• Employees must also exercise care and caution when accessing and transmitting confidential information. Confidential information stored on computers, mobile storage devices, or HCC-approved applications must be password protected. This protection includes using strong passwords to access computers and applications and using encryption with mobile storage devices. This information includes, but is not limited to, confidential elements of donor information, employee evaluations, personnel information, passwords, intellectual research findings, marketing plans, business projections, and college financial data.

 Regulated and confidential information are to be only on college-owned devices or college-approved applications and must be encrypted. For further information on storing electronic information, please refer to college procedure, 61.13.01, Safeguarding College Information.

Practices for destroying electronic equipment containing regulated and confidential information include:

  • The information technology department is responsible for the removal, destruction, and salvaging of all computer hardware. The information technology department also sanitizes hard drives prior to the destruction of hardware through a vendor.
  • The information technology department maintains certificates of destruction for physical hard drives that have been disposed.
  • Office copiers may also have regulated, and confidential information stored on internal hard drives. Office copiers must have built-in security features to allow for automatic disk erase. Administrative office staff must coordinate the removal or relocation of office copiers with the Technology Service Center (TSC) for existing copiers that do not have this built-in security feature.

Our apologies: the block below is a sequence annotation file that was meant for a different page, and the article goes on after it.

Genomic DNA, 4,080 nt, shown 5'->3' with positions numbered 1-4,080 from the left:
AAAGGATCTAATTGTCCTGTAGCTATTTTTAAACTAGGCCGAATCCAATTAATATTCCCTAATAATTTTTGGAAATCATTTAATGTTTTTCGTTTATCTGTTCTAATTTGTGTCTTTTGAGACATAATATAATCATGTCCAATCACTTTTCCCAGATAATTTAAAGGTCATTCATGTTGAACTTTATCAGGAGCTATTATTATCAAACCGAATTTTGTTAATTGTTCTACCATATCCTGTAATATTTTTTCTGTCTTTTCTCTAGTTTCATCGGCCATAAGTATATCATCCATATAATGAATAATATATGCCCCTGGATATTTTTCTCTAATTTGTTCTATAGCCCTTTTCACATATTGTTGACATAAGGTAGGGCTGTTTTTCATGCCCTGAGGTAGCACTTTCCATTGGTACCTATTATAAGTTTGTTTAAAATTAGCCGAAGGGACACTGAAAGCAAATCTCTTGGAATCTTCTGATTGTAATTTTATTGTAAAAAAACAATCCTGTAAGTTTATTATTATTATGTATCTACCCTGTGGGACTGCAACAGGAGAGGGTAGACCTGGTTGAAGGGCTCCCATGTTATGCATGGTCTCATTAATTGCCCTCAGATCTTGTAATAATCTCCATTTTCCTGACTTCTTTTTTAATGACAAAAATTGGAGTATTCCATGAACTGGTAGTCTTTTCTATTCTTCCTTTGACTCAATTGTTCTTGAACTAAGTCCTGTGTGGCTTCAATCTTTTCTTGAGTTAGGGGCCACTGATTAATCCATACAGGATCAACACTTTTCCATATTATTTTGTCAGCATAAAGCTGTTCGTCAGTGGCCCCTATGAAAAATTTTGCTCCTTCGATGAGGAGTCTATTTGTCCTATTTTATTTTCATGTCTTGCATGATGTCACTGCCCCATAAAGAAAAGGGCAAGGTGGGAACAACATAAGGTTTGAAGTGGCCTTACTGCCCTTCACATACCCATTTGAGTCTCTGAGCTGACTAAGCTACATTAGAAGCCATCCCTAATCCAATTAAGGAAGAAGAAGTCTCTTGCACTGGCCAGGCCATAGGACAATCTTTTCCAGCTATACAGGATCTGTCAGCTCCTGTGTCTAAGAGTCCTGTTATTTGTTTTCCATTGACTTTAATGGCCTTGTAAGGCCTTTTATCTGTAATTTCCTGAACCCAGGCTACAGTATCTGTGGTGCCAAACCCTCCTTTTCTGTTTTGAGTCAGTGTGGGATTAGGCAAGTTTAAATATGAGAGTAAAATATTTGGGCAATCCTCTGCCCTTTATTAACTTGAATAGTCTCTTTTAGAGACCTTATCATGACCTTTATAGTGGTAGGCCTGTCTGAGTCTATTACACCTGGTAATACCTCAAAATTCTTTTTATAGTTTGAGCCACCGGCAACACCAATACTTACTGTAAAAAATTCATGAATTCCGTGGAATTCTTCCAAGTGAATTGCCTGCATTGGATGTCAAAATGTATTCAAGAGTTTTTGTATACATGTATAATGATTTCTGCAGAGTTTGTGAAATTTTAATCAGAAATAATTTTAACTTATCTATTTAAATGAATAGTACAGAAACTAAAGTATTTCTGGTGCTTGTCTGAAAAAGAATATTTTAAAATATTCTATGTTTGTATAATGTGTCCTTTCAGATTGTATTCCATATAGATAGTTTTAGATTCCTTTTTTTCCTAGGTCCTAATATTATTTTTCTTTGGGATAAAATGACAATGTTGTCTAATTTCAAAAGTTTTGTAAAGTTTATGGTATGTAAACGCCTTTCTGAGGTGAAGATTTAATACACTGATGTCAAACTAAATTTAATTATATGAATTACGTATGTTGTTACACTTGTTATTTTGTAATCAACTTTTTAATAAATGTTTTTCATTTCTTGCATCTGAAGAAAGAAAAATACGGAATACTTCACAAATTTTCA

Practices for protecting information storage (hard copy) include:

  • Employees must store paper copies of regulated and confidential information in a secure location, such as a locked desk, cabinet, or safe. Regulated and confidential information must not be left in open view after normal working hours.
  • Incoming and outgoing mail will not be located in public areas in offices.
  • Regulated and confidential information must be protected when placed in inter-office mail. Mail should be sealed and marked as “confidential.” Regulated and confidential mail should be hand delivered or secured and given directly to mail handlers for safeguard and delivery. College mail handlers will secure mail marked sensitive or confidential during deliveries and will give mail marked “confidential” directly to office personnel. .

Practices for destroying information (hard copy) include:

  • When required, regulated and confidential information must be destroyed using cross-cut or confetti-style shredders.
  • Regulated and confidential information must be secured until it is destroyed.
  • Shredders and destruction processes will be out of public areas.
  • If outside contractors are used for shredding information, the company must be verified by the National Association for Information Destruction, Inc. (NAID).

For more information on records retention and disposition, please refer to college procedure, 61.06.01, Record Retention. For additional general information related to red flags, please refer to college policy, 61.19 Identity Theft Prevention/Red Flags Program, and policies, 61.12, Proper Use of Information Technology, and 61.13, Protection of College Information and Electronic Resources.

Personal Identity Safety Measures

Employees and students should store personal belongings in a secure location such as a locked desk, cabinet, or locker.

Incident Reporting

Employees who detect identity theft, a pattern, a practice, or a suspicious activity that indicates the possibility of identity theft, will report it to their supervisor.  In turn, supervisors will inform the VPIT or designee who will then review reports to determine if an identity theft incident occurred and to implement mitigation and response activities.

Effective Date: 05/14/21

President's Office Use:  VPIT